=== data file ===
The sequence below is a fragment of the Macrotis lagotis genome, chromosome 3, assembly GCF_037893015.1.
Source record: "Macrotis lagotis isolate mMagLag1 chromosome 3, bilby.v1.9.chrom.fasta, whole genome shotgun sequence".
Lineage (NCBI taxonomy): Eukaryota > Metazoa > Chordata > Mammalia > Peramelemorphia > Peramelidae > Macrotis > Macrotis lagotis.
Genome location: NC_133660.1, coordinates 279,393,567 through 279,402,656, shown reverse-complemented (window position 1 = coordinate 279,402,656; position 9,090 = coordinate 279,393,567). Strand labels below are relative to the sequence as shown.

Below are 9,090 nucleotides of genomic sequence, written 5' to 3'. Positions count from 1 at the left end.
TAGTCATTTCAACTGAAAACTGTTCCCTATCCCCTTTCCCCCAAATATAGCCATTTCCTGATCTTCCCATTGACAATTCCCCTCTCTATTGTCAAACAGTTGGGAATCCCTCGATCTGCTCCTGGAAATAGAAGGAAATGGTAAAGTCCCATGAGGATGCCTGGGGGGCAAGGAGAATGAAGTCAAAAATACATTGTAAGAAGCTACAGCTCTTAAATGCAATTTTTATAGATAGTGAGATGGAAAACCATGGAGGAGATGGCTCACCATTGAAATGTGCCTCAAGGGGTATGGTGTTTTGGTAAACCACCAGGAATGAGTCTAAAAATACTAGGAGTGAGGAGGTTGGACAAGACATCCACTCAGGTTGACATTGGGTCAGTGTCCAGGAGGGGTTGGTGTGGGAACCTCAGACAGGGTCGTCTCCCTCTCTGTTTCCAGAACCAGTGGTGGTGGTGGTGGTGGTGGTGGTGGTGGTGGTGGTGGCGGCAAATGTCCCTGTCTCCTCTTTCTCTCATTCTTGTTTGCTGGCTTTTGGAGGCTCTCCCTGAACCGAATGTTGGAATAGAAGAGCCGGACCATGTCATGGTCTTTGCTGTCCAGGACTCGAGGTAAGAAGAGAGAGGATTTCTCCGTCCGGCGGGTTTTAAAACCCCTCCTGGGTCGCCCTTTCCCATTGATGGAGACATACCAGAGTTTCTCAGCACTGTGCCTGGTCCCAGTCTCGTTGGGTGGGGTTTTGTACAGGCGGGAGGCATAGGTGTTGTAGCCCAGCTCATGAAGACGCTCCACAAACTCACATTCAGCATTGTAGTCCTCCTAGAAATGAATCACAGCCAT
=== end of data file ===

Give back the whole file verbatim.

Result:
The sequence below is a fragment of the Macrotis lagotis genome, chromosome 3, assembly GCF_037893015.1.
Source record: "Macrotis lagotis isolate mMagLag1 chromosome 3, bilby.v1.9.chrom.fasta, whole genome shotgun sequence".
Lineage (NCBI taxonomy): Eukaryota > Metazoa > Chordata > Mammalia > Peramelemorphia > Peramelidae > Macrotis > Macrotis lagotis.
Genome location: NC_133660.1, coordinates 279,393,567 through 279,402,656, shown reverse-complemented (window position 1 = coordinate 279,402,656; position 9,090 = coordinate 279,393,567). Strand labels below are relative to the sequence as shown.

Below are 9,090 nucleotides of genomic sequence, written 5' to 3'. Positions count from 1 at the left end.
TAGTCATTTCAACTGAAAACTGTTCCCTATCCCCTTTCCCCCAAATATAGCCATTTCCTGATCTTCCCATTGACAATTCCCCTCTCTATTGTCAAACAGTTGGGAATCCCTCGATCTGCTCCTGGAAATAGAAGGAAATGGTAAAGTCCCATGAGGATGCCTGGGGGGCAAGGAGAATGAAGTCAAAAATACATTGTAAGAAGCTACAGCTCTTAAATGCAATTTTTATAGATAGTGAGATGGAAAACCATGGAGGAGATGGCTCACCATTGAAATGTGCCTCAAGGGGTATGGTGTTTTGGTAAACCACCAGGAATGAGTCTAAAAATACTAGGAGTGAGGAGGTTGGACAAGACATCCACTCAGGTTGACATTGGGTCAGTGTCCAGGAGGGGTTGGTGTGGGAACCTCAGACAGGGTCGTCTCCCTCTCTGTTTCCAGAACCAGTGGTGGTGGTGGTGGTGGTGGTGGTGGTGGTGGTGGTGGCGGCAAATGTCCCTGTCTCCTCTTTCTCTCATTCTTGTTTGCTGGCTTTTGGAGGCTCTCCCTGAACCGAATGTTGGAATAGAAGAGCCGGACCATGTCATGGTCTTTGCTGTCCAGGACTCGAGGTAAGAAGAGAGAGGATTTCTCCGTCCGGCGGGTTTTAAAACCCCTCCTGGGTCGCCCTTTCCCATTGATGGAGACATACCAGAGTTTCTCAGCACTGTGCCTGGTCCCAGTCTCGTTGGGTGGGGTTTTGTACAGGCGGGAGGCATAGGTGTTGTAGCCCAGCTCATGAAGACGCTCCACAAACTCACATTCAGCATTGTAGTCCTCCTAGAAATGAATCACAGCCAT